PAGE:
Could Rob Bonta be California’s 1st FilAm Attorney General?

Assembly Member Bonta became the first FilAm state legislator in California’s 170-year history. Photos:

Upon  confirmation by the Legislature, Rob Bonta, 48, will be the first Filipino American to occupy this position. His predecessor, Xavier Becerra was confirmed last week as secretary of Health and Human Services for the Biden administration.

In 2012, when Bonta was elected to the California Assembly, he became the first FilAm state legislator in California’s 170-year history. He serves in the 18th District of the California State Assembly representing Alameda, Oakland and San Leandro. He was in the 2020 general election ballot uncontested. 

Prior to serving in the Assembly, Bonta was Vice Mayor of the City of Alameda, where he strongly supported public safety, fostered economic development, and exercised fiscal responsibility. Throughout his career in public service, Assembly member Bonta distinguished himself as a strong advocate for California’s public schools and job creation. Early on as Assemblyman, he authored AB 123, a first of its kind bill, which requires the state curriculum to include the contributions of Filipino Americans to the farm labor movement in California. He also introduced the Fair Accreditation for Community Colleges Act, AB 1942, which will restore transparency, accountability, fairness and due process to the state community college accreditation system.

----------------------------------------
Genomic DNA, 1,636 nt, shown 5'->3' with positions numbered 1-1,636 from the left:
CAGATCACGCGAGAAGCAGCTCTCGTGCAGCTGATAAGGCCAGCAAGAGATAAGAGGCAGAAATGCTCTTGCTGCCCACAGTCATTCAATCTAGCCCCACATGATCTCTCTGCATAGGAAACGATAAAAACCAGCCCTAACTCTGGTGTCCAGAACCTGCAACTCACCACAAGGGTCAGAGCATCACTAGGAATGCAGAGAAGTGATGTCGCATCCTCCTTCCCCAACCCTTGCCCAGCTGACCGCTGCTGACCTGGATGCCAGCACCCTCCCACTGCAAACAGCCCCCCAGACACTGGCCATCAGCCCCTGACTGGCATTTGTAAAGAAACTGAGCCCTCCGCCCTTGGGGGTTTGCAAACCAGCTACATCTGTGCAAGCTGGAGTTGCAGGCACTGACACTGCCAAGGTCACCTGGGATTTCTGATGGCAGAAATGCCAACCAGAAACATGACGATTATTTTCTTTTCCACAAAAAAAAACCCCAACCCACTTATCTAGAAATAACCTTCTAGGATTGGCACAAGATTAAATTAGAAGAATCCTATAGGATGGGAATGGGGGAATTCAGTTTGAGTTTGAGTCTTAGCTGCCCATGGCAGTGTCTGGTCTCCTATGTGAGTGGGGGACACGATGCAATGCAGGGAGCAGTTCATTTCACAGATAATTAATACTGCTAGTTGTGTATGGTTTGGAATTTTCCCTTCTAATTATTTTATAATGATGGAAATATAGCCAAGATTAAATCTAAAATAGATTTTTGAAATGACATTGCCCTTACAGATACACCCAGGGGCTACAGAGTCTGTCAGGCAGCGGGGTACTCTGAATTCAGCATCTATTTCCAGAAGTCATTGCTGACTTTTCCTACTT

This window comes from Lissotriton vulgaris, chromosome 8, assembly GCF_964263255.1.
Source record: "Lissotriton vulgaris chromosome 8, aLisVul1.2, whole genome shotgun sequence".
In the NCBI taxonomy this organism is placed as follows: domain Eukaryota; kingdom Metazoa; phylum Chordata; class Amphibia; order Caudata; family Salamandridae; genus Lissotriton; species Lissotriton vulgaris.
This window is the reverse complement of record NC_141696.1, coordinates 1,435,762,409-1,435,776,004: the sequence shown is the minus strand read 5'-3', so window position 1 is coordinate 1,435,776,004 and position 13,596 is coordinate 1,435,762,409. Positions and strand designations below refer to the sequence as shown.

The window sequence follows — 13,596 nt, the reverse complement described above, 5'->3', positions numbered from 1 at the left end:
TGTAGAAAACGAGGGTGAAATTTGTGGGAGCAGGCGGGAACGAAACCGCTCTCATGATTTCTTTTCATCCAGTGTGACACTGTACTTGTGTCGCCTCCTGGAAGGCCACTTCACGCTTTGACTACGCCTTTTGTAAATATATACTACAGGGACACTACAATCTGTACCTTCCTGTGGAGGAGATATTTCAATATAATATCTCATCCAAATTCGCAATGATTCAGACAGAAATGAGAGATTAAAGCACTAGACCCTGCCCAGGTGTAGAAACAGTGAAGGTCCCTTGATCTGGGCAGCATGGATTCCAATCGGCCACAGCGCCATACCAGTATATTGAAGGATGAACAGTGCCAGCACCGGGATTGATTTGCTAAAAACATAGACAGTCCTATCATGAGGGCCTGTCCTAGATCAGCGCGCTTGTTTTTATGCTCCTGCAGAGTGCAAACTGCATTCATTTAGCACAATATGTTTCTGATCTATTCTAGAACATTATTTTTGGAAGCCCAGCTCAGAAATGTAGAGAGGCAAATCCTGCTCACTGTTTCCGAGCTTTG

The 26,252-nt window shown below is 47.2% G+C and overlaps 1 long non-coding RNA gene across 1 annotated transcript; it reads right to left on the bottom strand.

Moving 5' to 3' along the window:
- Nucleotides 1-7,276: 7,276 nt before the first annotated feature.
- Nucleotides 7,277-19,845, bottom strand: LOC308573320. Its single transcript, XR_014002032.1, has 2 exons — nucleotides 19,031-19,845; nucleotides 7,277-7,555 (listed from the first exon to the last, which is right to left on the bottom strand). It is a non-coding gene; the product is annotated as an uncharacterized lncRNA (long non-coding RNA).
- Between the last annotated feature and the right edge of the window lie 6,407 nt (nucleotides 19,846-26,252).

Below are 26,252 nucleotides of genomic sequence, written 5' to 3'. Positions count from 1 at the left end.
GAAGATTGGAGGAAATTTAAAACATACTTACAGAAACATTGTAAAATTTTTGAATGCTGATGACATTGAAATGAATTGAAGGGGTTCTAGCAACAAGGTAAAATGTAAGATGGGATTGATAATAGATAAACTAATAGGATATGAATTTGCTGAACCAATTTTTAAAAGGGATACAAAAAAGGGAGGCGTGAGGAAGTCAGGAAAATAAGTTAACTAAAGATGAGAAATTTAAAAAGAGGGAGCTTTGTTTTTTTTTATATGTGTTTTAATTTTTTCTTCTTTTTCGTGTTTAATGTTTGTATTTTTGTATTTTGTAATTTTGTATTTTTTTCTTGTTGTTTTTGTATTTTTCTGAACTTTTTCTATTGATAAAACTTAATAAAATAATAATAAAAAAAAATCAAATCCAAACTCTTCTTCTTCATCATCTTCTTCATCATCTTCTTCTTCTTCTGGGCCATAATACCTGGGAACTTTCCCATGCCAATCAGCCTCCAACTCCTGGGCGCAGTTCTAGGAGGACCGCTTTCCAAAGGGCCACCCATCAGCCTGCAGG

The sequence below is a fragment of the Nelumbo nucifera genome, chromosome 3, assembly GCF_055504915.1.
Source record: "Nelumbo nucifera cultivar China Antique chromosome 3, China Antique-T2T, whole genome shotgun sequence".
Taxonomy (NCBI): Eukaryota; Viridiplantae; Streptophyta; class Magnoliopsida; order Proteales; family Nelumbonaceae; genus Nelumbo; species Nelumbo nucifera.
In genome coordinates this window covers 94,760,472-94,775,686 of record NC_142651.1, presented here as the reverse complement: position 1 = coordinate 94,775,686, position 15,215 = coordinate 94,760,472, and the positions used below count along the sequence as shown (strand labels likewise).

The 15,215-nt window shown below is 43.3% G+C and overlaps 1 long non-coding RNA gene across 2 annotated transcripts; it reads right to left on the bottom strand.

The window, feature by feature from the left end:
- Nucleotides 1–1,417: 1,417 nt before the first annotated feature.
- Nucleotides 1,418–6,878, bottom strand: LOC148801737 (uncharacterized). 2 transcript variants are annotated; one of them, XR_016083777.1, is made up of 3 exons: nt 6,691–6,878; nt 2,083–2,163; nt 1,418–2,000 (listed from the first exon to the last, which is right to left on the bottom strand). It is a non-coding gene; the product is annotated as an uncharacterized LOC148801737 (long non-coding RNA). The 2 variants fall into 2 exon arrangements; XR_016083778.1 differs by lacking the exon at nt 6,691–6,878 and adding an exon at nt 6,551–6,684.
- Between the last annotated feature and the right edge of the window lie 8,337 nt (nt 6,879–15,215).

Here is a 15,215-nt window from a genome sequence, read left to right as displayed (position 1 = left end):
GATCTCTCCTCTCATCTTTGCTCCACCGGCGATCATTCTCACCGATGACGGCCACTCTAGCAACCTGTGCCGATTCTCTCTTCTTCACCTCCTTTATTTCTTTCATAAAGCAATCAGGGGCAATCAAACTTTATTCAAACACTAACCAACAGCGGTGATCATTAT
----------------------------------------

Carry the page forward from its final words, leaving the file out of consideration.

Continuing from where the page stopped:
With wife Mialisa, a native New Yorker, and their children
Bonta’s parents were activists against injustice. He calls them ‘my heroes.’

Bonta has authored major bills affecting California’s health care and housing law, immigration and the penal code, among others.

The Philippine-born Bonta came to California with his parents when he was only two months old. His parents were missionaries in the Philippines. They were also activists against the regime of Philippine dictator Ferdinand Marcos.

“My parents – they are my heroes,” Bonta says in his website.

“They were activists who marched for civil rights in Selma and advocated for democracy in the Philippines. When I was a few months old, they joined Cesar Chavez and Dolores Huerta to organize exploited farmworkers in the Central Valley for better pay and working conditions. 

“They instilled in my siblings and me a commitment to making the world a better place. They taught me to call out – and root out – injustice whenever I saw it. That’s why I decided to become a lawyer for the people, because I understood that a crime against any one of us is a crime against all of us.”  — Esther Chavez

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